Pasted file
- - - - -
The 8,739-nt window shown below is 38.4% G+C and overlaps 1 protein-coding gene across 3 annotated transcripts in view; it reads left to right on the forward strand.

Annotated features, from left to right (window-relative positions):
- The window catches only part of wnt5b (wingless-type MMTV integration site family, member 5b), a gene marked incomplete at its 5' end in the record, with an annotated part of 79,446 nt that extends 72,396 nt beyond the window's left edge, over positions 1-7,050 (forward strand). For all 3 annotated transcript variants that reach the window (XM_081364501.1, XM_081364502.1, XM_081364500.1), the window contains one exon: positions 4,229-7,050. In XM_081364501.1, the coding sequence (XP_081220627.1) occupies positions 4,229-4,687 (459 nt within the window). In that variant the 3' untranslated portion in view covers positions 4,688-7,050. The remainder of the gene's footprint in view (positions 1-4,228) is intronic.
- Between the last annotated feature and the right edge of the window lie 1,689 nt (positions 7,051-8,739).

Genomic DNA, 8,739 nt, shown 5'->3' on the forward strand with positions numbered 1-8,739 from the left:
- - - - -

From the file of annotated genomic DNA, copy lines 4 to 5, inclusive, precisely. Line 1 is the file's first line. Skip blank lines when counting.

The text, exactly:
- Between the last annotated feature and the right edge of the window lie 1,689 nt (positions 7,051-8,739).

Genomic DNA, 8,739 nt, shown 5'->3' on the forward strand with positions numbered 1-8,739 from the left: